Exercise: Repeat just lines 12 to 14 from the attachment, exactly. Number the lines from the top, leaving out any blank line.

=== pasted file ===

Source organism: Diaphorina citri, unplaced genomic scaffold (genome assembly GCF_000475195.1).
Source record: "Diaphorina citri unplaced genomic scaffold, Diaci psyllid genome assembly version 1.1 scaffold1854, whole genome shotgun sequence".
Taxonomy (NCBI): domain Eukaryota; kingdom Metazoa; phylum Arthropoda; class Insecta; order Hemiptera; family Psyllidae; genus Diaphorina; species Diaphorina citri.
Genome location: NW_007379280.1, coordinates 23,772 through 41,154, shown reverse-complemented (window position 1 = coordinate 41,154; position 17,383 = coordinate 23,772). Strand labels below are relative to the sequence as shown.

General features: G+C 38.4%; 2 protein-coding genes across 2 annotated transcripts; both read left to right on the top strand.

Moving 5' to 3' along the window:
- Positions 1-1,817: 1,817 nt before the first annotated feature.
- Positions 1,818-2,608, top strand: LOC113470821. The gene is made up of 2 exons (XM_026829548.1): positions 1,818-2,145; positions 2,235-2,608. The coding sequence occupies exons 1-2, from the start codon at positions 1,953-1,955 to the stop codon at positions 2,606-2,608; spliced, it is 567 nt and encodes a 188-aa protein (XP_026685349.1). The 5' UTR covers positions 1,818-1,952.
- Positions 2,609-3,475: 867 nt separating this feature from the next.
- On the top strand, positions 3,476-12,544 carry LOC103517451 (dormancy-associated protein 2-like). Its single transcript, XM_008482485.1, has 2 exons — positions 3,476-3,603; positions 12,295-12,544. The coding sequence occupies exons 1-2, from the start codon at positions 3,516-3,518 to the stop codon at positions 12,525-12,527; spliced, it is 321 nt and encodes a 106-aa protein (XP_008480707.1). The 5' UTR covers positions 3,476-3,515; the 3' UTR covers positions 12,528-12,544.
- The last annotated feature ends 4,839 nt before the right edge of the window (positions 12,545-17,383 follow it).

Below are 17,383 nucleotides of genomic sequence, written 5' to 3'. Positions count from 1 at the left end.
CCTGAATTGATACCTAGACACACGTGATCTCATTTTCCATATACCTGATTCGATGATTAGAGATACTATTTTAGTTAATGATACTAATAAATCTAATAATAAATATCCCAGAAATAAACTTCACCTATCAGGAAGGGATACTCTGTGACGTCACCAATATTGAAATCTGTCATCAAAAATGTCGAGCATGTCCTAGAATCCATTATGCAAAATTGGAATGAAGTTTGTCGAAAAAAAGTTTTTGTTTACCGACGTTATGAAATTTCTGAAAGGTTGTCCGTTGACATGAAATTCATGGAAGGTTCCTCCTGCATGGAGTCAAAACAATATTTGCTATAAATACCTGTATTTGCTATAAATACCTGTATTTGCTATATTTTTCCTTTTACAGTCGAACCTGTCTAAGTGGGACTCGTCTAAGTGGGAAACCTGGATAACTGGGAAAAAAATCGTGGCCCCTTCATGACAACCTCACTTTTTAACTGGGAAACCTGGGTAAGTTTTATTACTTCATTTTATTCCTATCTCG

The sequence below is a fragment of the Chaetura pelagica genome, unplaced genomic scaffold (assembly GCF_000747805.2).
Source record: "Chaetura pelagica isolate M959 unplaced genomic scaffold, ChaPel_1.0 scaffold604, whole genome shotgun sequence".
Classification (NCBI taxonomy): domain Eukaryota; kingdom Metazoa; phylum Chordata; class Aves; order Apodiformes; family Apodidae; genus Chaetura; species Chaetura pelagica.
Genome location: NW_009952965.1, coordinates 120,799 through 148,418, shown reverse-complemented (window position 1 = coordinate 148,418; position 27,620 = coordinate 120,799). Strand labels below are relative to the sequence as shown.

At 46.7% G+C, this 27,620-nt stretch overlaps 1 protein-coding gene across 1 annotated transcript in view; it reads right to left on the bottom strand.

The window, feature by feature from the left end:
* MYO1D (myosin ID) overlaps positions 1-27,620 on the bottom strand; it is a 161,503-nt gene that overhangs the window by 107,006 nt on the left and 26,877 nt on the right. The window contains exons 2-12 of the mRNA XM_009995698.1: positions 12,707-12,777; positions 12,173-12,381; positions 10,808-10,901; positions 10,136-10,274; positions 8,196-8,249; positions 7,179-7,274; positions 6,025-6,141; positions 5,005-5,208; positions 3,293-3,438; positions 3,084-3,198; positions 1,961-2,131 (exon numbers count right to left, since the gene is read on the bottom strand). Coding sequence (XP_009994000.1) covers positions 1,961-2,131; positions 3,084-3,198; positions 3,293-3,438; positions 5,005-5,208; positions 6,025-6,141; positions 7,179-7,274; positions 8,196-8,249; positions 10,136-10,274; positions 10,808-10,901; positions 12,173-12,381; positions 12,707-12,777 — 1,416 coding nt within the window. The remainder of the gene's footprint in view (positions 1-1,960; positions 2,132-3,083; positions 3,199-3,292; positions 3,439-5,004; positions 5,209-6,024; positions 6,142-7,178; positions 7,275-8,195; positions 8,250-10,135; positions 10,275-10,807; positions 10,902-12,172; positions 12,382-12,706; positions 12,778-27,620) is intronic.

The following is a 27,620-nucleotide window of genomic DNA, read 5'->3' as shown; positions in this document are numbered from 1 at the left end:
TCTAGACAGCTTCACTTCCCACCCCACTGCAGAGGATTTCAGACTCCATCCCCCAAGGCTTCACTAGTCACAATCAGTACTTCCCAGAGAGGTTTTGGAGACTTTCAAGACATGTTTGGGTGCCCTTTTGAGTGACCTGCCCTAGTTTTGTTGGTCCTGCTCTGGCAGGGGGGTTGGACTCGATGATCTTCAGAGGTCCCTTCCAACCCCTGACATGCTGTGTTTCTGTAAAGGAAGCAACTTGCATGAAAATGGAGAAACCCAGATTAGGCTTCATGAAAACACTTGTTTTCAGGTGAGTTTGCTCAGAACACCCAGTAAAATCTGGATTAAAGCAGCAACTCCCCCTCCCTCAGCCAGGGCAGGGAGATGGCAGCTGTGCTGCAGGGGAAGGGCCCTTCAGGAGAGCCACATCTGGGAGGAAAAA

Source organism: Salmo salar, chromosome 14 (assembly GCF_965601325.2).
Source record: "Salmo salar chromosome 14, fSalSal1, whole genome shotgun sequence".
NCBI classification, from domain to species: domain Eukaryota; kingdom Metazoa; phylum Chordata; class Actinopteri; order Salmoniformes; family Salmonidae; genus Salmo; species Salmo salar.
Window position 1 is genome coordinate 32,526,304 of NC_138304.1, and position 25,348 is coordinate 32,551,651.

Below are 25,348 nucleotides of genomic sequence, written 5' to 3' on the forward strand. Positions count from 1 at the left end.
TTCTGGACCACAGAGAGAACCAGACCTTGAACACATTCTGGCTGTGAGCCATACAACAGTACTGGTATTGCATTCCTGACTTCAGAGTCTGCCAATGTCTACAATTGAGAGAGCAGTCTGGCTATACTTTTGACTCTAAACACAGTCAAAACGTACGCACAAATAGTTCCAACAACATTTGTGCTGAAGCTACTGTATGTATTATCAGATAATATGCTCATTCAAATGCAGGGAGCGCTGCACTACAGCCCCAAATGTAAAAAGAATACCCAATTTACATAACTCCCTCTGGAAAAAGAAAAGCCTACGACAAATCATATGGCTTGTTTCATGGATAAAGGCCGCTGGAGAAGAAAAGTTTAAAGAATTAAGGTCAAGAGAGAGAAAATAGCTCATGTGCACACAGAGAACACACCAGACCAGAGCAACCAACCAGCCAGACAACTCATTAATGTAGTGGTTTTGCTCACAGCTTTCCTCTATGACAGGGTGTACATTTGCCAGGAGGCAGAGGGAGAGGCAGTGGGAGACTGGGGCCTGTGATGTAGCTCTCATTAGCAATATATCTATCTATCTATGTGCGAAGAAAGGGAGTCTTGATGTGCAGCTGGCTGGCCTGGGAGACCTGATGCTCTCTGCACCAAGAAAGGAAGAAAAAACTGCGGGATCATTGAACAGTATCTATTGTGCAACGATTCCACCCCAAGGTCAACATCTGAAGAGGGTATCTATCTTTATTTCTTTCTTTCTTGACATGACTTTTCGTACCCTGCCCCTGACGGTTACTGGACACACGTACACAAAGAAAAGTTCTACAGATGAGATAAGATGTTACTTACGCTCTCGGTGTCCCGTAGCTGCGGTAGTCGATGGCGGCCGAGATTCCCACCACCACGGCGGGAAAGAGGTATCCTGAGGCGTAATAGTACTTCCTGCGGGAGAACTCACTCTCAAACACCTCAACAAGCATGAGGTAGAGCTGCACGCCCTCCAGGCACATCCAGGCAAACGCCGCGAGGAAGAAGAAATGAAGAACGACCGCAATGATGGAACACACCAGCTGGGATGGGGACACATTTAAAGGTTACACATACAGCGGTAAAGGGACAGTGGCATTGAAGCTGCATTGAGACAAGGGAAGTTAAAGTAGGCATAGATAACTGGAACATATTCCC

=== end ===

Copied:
Below are 17,383 nucleotides of genomic sequence, written 5' to 3'. Positions count from 1 at the left end.
CCTGAATTGATACCTAGACACACGTGATCTCATTTTCCATATACCTGATTCGATGATTAGAGATACTATTTTAGTTAATGATACTAATAAATCTAATAATAAATATCCCAGAAATAAACTTCACCTATCAGGAAGGGATACTCTGTGACGTCACCAATATTGAAATCTGTCATCAAAAATGTCGAGCATGTCCTAGAATCCATTATGCAAAATTGGAATGAAGTTTGTCGAAAAAAAGTTTTTGTTTACCGACGTTATGAAATTTCTGAAAGGTTGTCCGTTGACATGAAATTCATGGAAGGTTCCTCCTGCATGGAGTCAAAACAATATTTGCTATAAATACCTGTATTTGCTATAAATACCTGTATTTGCTATATTTTTCCTTTTACAGTCGAACCTGTCTAAGTGGGACTCGTCTAAGTGGGAAACCTGGATAACTGGGAAAAAAATCGTGGCCCCTTCATGACAACCTCACTTTTTAACTGGGAAACCTGGGTAAGTTTTATTACTTCATTTTATTCCTATCTCG

The sequence below is a fragment of the Chaetura pelagica genome, unplaced genomic scaffold (assembly GCF_000747805.2).